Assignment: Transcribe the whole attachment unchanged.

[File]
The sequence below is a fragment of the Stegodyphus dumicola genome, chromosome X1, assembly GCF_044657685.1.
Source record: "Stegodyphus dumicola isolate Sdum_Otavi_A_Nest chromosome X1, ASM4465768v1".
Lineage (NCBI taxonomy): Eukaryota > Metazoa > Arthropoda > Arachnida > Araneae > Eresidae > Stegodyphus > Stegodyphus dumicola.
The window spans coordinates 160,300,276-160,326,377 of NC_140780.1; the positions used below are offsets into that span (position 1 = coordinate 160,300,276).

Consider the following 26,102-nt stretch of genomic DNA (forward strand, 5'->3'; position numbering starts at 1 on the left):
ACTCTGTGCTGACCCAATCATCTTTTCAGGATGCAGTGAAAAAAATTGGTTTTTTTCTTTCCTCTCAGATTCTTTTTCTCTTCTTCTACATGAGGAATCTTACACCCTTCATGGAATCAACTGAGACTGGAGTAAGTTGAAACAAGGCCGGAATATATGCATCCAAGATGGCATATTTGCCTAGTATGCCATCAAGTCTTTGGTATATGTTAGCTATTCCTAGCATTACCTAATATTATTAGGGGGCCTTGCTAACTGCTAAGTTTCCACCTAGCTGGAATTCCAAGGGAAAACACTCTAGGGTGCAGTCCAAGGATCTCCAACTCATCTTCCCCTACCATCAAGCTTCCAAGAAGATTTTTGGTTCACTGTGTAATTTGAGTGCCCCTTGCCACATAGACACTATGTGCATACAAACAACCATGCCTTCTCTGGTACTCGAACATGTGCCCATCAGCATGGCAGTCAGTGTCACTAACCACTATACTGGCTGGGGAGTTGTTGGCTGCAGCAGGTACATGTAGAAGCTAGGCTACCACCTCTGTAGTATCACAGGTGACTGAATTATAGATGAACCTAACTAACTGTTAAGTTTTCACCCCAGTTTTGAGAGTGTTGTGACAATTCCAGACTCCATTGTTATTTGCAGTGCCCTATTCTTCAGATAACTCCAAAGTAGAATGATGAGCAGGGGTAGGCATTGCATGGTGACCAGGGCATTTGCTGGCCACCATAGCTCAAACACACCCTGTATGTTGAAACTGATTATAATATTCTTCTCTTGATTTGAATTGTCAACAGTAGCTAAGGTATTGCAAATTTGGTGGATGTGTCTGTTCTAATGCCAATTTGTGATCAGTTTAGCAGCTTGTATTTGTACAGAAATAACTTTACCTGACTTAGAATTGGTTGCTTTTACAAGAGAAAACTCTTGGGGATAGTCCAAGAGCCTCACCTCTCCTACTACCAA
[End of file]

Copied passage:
The sequence below is a fragment of the Stegodyphus dumicola genome, chromosome X1, assembly GCF_044657685.1.
Source record: "Stegodyphus dumicola isolate Sdum_Otavi_A_Nest chromosome X1, ASM4465768v1".
Lineage (NCBI taxonomy): Eukaryota > Metazoa > Arthropoda > Arachnida > Araneae > Eresidae > Stegodyphus > Stegodyphus dumicola.
The window spans coordinates 160,300,276-160,326,377 of NC_140780.1; the positions used below are offsets into that span (position 1 = coordinate 160,300,276).

Consider the following 26,102-nt stretch of genomic DNA (forward strand, 5'->3'; position numbering starts at 1 on the left):
ACTCTGTGCTGACCCAATCATCTTTTCAGGATGCAGTGAAAAAAATTGGTTTTTTTCTTTCCTCTCAGATTCTTTTTCTCTTCTTCTACATGAGGAATCTTACACCCTTCATGGAATCAACTGAGACTGGAGTAAGTTGAAACAAGGCCGGAATATATGCATCCAAGATGGCATATTTGCCTAGTATGCCATCAAGTCTTTGGTATATGTTAGCTATTCCTAGCATTACCTAATATTATTAGGGGGCCTTGCTAACTGCTAAGTTTCCACCTAGCTGGAATTCCAAGGGAAAACACTCTAGGGTGCAGTCCAAGGATCTCCAACTCATCTTCCCCTACCATCAAGCTTCCAAGAAGATTTTTGGTTCACTGTGTAATTTGAGTGCCCCTTGCCACATAGACACTATGTGCATACAAACAACCATGCCTTCTCTGGTACTCGAACATGTGCCCATCAGCATGGCAGTCAGTGTCACTAACCACTATACTGGCTGGGGAGTTGTTGGCTGCAGCAGGTACATGTAGAAGCTAGGCTACCACCTCTGTAGTATCACAGGTGACTGAATTATAGATGAACCTAACTAACTGTTAAGTTTTCACCCCAGTTTTGAGAGTGTTGTGACAATTCCAGACTCCATTGTTATTTGCAGTGCCCTATTCTTCAGATAACTCCAAAGTAGAATGATGAGCAGGGGTAGGCATTGCATGGTGACCAGGGCATTTGCTGGCCACCATAGCTCAAACACACCCTGTATGTTGAAACTGATTATAATATTCTTCTCTTGATTTGAATTGTCAACAGTAGCTAAGGTATTGCAAATTTGGTGGATGTGTCTGTTCTAATGCCAATTTGTGATCAGTTTAGCAGCTTGTATTTGTACAGAAATAACTTTACCTGACTTAGAATTGGTTGCTTTTACAAGAGAAAACTCTTGGGGATAGTCCAAGAGCCTCACCTCTCCTACTACCAA